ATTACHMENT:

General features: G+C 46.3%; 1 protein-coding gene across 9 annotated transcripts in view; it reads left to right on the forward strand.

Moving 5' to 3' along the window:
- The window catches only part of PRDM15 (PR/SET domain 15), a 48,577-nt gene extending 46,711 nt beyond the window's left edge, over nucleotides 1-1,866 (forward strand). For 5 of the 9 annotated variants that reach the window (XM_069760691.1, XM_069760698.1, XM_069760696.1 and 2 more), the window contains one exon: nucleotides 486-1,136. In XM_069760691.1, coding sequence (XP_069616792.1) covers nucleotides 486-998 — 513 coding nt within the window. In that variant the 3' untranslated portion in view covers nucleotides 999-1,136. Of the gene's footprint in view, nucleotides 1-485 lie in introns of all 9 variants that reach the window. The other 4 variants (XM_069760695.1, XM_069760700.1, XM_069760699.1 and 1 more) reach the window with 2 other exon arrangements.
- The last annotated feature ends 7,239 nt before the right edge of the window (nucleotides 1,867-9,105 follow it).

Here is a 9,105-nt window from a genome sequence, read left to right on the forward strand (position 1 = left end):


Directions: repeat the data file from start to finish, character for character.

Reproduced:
General features: G+C 46.3%; 1 protein-coding gene across 9 annotated transcripts in view; it reads left to right on the forward strand.

Moving 5' to 3' along the window:
- The window catches only part of PRDM15 (PR/SET domain 15), a 48,577-nt gene extending 46,711 nt beyond the window's left edge, over nucleotides 1-1,866 (forward strand). For 5 of the 9 annotated variants that reach the window (XM_069760691.1, XM_069760698.1, XM_069760696.1 and 2 more), the window contains one exon: nucleotides 486-1,136. In XM_069760691.1, coding sequence (XP_069616792.1) covers nucleotides 486-998 — 513 coding nt within the window. In that variant the 3' untranslated portion in view covers nucleotides 999-1,136. Of the gene's footprint in view, nucleotides 1-485 lie in introns of all 9 variants that reach the window. The other 4 variants (XM_069760695.1, XM_069760700.1, XM_069760699.1 and 1 more) reach the window with 2 other exon arrangements.
- The last annotated feature ends 7,239 nt before the right edge of the window (nucleotides 1,867-9,105 follow it).

Here is a 9,105-nt window from a genome sequence, read left to right on the forward strand (position 1 = left end):